Re: [prepatch] 2.4 waitqueues

From: Andrew Morton (
Date: Tue Dec 26 2000 - 21:57:12 EST

Andrea Arcangeli wrote:
> On Wed, Dec 27, 2000 at 11:29:06AM +1100, Andrew Morton wrote:
> > - Got rid of all the debugging ifdefs - these have been folded into
> > wait.h
> Why? Such debugging code is just disabled so it doesn't get compiled in, but if
> somebody wants he can enable it changing the #define in the sources to catch
> missing initialization of the waitqueue. I disagree in removing it.

Oh, it's all still there, but it's now all in the header file:

#ifdef DEBUG
#define foo() printk(stuff)
#define foo()

> > - Removed all the USE_RW_WAIT_QUEUE_SPINLOCK code and just used
> > spinlocks.
> >
> > The read_lock option was pretty questionable anyway. It hasn't had
> > the widespread testing and, umm, the kernel is using wq_write_lock
> > *everywhere* anyway, so enabling USE_RW_WAIT_QUEUE_SPINLOCK wouldn't
> > change anything, except for using a more expensive spinlock!
> >
> > So it's gone.
> It's true that wake_up_process doesn't scale, but O(N) scans of the waitqueue
> could be imposed by the smp-irq-wakeup logic if there's no CPU affine task
> registered, so it makes sense at least in theory. Of course right now it can
> only hurt because as you say wake_up is using the write_lock too. But I'd
> prefer not to drop it since it become safe (no wake-one missed event) once we
> fix all the wake-one races checking the wake_up_process retval, so I'd suggest
> to use the wq_read_lock in browse of the waitqueue instead of removing
> wq_*_lock.


> > - Introduces a kernel-wide macro `SMP_KERNEL'. This is designed to
> > be used as a `compiled ifdef' in place of `#ifdef CONFIG_SMP'. There
> > are a few examples in __wake_up_common().
> >
> > People shouldn't go wild with this, because gcc's dead code
> > elimination isn't perfect. But it's nice for little things.
> I think the main issue is that SMP_KERNEL isn't complete and I'm not sure if it
> really helps readability to increase the ways to write smp-compile-time code.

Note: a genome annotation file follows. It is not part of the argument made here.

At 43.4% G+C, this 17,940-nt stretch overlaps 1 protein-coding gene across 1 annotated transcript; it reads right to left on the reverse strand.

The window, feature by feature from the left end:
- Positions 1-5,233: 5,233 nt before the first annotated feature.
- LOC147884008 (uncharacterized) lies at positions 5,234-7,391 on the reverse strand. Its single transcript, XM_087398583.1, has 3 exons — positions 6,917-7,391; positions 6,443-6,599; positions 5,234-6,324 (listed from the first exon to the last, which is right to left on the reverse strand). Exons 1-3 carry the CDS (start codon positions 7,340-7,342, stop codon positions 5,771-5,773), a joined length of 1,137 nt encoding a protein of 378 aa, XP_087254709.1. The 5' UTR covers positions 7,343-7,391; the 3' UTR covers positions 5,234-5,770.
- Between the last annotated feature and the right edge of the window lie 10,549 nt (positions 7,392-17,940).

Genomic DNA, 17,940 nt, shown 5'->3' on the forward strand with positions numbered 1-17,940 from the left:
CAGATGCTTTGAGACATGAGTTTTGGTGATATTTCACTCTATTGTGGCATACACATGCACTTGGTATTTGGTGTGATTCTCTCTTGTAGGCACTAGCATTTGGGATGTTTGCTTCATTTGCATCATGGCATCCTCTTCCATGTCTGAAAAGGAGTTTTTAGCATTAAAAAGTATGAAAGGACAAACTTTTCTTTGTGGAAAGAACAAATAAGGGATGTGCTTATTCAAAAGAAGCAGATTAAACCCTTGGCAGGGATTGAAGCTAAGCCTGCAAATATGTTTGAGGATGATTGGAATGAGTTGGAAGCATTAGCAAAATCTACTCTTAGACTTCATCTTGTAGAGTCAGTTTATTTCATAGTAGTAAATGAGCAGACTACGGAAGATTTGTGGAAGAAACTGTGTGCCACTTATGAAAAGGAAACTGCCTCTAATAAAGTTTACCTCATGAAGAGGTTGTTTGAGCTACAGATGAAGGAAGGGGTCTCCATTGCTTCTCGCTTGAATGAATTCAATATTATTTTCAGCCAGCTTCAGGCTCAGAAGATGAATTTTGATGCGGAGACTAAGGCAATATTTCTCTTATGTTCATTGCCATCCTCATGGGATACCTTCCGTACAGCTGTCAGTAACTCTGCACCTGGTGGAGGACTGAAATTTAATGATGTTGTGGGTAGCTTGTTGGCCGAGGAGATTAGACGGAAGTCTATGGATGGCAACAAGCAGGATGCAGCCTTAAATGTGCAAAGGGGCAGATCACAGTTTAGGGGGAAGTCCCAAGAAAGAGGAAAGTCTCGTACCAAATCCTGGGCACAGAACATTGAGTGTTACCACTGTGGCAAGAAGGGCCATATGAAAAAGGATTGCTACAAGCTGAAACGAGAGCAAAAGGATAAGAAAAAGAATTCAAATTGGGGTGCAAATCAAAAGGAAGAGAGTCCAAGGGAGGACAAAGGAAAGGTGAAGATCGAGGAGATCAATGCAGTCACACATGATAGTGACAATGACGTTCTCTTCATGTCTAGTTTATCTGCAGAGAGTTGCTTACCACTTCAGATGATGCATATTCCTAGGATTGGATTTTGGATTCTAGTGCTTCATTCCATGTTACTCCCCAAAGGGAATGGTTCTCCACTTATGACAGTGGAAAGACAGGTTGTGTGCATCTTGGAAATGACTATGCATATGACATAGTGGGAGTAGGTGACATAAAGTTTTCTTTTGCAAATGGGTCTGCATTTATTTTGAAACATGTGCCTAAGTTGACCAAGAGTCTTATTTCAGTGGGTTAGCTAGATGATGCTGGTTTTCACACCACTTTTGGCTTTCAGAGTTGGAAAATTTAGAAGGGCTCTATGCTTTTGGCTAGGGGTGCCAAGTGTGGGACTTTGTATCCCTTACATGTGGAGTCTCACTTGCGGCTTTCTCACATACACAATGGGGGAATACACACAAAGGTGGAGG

> For example in your example you probably get complains about unitialized
> variables in the UP compile, then I think it's nicer not to rely on gcc for the
> reasons you said. The fact the thing is little is not much relevant if gcc gets
> it wrong (however I believe gcc will get it right) because the little thing
> could be in a fast path like in the example usage in wake_up().

No, gcc doesn't give any warnings about uninitialised vars. It _could_
give warnings about unused ones, but doesn't.

> > - This patch's _use_ of SMP_KERNEL in __wake_up_common is fairly
> > significant. There was quite a lot of code in that function which
> > was an unnecessary burden for UP systems. All gone now.
> The same could be achived with the usual #ifdef CONFIG_SMP of course ;).
> > - I have finally had enough of printk() deadlocking or going
> > infinitely mutually recursive on me so printk()'s wake_up(log_wait)
> > call has been moved into a tq_timer callback.
> That's only overhead for mainstream kernel. Nobody is allowed to call printk
> from wake_up(). For debugging wake_up() the above hack is fine of course (but
> that is stuff for a debugging tree not for the mainstream one). Or at least
> it should be put inside an #ifdef DEBUG or something like that.

It's not just open-coded printks - it's oopses. If you take an oops or a
BUG or a panic within wake_up() or _anywhere_ with the runqueue_lock held,
the machine deadlocks and you don't get any diagnostics. This is bad.

We really do need to get that wake_up() out of printk(). tq_timer may
not be the best way. Suggestions welcome.

> > - SLEEP_ON_VAR, SLEEP_ON_HEAD and SLEEP_ON_TAIL have been changed. I
> > see no valid reason why these functions were, effectively, doing
> > this:
> >
> > spin_lock_irqsave(lock, flags);
> > spin_unlock(lock);
> > schedule();
> > spin_lock(lock);
> > spin_unlock_irqrestore(lock, flags);
> >
> > What's the point in saving the interrupt status in `flags'? If the
> Because old drivers could be doing ugly stuff like this:
> cli()
> for (;;) {
> if (!resource_available)
> sleep_on(&wait_for_resource)
> else
> break
> }
> ...
> sti()
> If you don't save and restore flags the second sleep_on could be entered with
> irq enabled and the wakeup from irq could happen before registering in the
> waitqueue causing a lost wakeup.
> Maybe none driver is doing the above, but I think there's no point to
> microoptimize sleep_on by breaking horrible [but currently safe] usages like
> the above one at runtime, because if the driver cares about performance it
> wasn't using sleep_on since the first place ;). The right way to optimize the
> code is to remove sleep_on_*, that wouldn't risk to break stuff silenty at
> runtime. I believe it's a 2.5.x item (I really don't recommend to drop sleep_on
> right now for 2.4.x).

OK, I'll put it back. Thanks.
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